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According to the President of Nintendo, Mr. Shuntaro Furukawa, the Nintendo Switch is only in the middle of its life-cycle as it reaches its sixth year on the market (quote courtesy of Nintendo Life:

Switch is just in the middle of its lifecycle and the momentum going into this year is good. The Switch is ready to break a pattern of our past consoles that saw momentum weakening in their sixth year on the market and grow further.

Shuntaro Furukawa
A black and white photo of a Danbo speaker staring at a Nintendo Switch.
I took this photo of my Danbo speaker, who appeared in an earlier article, staring at my Nintendo Switch as if it was a monument from the past. I then applied a photo effect in Nomacs, re-sized the photo, and published. Photo taken with the Open Camera App on my Teracube 2e.

When I saw the quote, I thought of my old computer – the computer that The New Leaf Journal started on. I built that computer in July 2011 with work and gaming in mind. It used a then-current-generation Intel i5 CPU, a solid video card, and 16 GB of RAM. Today, the computer has been revived with Bodhi Linux (a bit more effectively than my colleague’s 2007 MacBook) and it runs quite snappy. It occurred to me that if I purchased a real gaming video card for it (it had one until 2016), it would run most of my game library quite well (the games that run on Linux, at least).

For the purposes of ordinary computing and gaming, the leaps between generations of technology are less than they used to be. Take my computer for example. If my current computer caught fire and I was left with no choice but to use my 2011-build as my primary desktop, I would get by with almost no issue (especially if I upgraded from 16 GB RAM to at least 32). Could the same have been said in 2012 about that same computer if I had a 2002 build? Perhaps – but less likely so.

The Nintendo Switch is oft-criticized for its comparative lack of graphical and processing prowess compared to the previous two PlayStation and Xbox consoles. But it is all relative. I remember the first time that I saw a Sega Dreamcast in action in 1999. The difference between Dreamcast and its prior-generation rivals, Nintendo 64 and PlayStation, was dramatic – far more dramatic, in my view, than the difference between the PlayStation 5 and the PlayStation 3 (that is my subjective assessment, to be clear, not a scientific comparison).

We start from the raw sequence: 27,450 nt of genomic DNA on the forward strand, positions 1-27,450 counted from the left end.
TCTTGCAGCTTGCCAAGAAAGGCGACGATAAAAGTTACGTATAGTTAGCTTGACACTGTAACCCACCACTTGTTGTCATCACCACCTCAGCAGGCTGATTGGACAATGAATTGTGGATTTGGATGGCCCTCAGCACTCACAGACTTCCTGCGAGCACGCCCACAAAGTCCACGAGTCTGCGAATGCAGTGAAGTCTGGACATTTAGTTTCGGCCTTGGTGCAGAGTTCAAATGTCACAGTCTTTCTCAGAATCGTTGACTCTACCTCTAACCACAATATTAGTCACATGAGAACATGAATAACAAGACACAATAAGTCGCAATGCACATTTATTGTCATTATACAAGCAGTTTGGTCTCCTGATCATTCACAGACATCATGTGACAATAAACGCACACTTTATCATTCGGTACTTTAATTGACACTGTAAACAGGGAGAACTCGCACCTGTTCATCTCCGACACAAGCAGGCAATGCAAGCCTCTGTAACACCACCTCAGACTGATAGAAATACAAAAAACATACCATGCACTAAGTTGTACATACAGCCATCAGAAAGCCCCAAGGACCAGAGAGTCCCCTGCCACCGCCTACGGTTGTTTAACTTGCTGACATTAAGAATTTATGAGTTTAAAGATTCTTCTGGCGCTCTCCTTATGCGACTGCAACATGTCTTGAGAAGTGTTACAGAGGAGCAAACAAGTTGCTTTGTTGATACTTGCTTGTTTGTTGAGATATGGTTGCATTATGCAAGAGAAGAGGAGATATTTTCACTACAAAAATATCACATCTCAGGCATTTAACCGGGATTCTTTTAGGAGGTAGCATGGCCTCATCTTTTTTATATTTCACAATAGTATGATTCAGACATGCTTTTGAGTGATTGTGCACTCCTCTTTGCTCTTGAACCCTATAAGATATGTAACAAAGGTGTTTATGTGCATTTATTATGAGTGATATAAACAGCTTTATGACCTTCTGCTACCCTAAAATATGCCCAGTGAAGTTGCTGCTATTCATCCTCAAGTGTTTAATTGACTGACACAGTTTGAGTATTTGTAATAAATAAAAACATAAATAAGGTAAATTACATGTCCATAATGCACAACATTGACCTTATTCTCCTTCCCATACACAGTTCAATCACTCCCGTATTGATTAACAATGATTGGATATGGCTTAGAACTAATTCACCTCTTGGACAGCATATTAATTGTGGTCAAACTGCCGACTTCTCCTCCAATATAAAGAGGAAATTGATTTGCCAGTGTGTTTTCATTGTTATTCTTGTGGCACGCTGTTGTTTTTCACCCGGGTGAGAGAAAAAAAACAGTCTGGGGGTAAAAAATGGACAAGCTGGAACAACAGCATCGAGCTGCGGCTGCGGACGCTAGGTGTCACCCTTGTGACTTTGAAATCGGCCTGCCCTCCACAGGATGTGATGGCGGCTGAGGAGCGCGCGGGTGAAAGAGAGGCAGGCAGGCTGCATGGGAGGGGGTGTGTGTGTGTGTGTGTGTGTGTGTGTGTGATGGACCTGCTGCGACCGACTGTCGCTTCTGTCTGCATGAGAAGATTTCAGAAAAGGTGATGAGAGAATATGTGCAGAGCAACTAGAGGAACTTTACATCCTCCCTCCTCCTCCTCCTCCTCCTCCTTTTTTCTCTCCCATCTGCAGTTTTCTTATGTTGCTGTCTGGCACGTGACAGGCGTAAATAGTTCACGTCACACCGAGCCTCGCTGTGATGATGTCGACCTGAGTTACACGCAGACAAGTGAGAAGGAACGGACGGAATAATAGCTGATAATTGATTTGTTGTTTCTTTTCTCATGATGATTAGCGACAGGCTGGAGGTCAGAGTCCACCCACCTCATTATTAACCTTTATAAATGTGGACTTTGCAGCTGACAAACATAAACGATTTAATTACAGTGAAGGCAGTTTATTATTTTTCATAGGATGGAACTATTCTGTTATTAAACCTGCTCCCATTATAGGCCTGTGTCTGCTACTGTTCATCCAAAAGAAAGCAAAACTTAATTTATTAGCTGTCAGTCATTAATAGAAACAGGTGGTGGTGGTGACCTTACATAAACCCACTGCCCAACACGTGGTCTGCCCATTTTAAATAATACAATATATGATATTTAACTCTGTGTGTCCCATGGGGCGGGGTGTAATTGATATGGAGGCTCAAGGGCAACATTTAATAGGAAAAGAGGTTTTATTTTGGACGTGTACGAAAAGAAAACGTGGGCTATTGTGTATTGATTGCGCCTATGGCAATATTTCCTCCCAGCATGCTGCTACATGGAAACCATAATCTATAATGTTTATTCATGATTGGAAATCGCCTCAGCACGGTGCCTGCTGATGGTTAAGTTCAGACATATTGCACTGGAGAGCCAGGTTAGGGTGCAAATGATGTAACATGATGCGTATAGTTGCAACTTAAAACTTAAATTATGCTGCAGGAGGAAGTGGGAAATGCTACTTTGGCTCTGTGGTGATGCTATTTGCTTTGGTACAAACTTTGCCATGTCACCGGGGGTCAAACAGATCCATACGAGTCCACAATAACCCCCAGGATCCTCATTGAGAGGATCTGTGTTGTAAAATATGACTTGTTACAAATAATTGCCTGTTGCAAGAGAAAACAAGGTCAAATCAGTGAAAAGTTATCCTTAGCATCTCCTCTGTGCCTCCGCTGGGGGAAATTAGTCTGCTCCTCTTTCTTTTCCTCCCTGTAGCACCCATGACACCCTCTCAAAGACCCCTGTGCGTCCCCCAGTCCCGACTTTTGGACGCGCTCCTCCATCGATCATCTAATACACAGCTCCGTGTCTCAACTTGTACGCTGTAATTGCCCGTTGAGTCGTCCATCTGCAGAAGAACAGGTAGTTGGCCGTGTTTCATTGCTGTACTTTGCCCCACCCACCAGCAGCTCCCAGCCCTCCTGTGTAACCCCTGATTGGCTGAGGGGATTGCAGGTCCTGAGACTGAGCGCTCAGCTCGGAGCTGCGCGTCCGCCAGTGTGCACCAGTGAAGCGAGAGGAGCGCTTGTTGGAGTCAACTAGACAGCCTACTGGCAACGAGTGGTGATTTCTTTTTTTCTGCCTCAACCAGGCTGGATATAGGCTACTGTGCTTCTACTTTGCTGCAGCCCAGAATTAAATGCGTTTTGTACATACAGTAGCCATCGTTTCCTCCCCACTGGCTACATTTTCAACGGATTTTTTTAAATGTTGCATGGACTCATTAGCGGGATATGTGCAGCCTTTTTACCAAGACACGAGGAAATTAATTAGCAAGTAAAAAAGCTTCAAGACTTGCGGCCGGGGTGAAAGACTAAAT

Now let us come back to the idea that the Nintendo Switch could have a 10-year life-cycle. If we define “life-cycle” for a console as the period wherein a console is the company’s flagship system, the Switch 10 years would be without major precedent in the United States, Japan, and Europe (lest one makes a niche case for the Neo Geo. Whether or not things pan out in this way for the Switch, I think the sentiment is a good one.

We should encourage companies to produce game consoles, computers, phones, and software that can serve as flagship products for many years. Speaking for myself, I want repairable, quality products that will be worth using for several years. I do not want phones with non-replaceable batteries that will only be supported for two years (see my post on the Teracube 2e and its replaceable battery). In the area of game consoles, game technology has reached the point where we ought to encourage companies that provide unique experiences that stand the test of time, something that I think Nintendo has done quite well over the past two decades despite not having offered the most powerful console since the period between the release of the Nintendo 64 in 1996 and the Dreamcast in 1999. Moreover, it is always interesting to see what developers can squeeze out of a console as they perfect their knowledge of what it has to offer.

Before concluding, I will include a note about the universe of Linux-based operating systems for computers and other devices that breathe life into old hardware. Thanks to LineageOS and Ubuntu Touch, I am enjoying using two Nexus 7 2013 tablets. It is worth noting that my LineageOS tablet is no mere curiosity, but a feature of my mornings and evenings as an RSS reader and lite web browser. While there are limits to how far old devices can be stretched, especially phones and tablets, that electronics that would otherwise be long obsolete can be useful nearly a decade after their release thanks to the efforts of interested and talented communities is a good thing.

Who else is with me on encouraging durable tech that stands the test of time?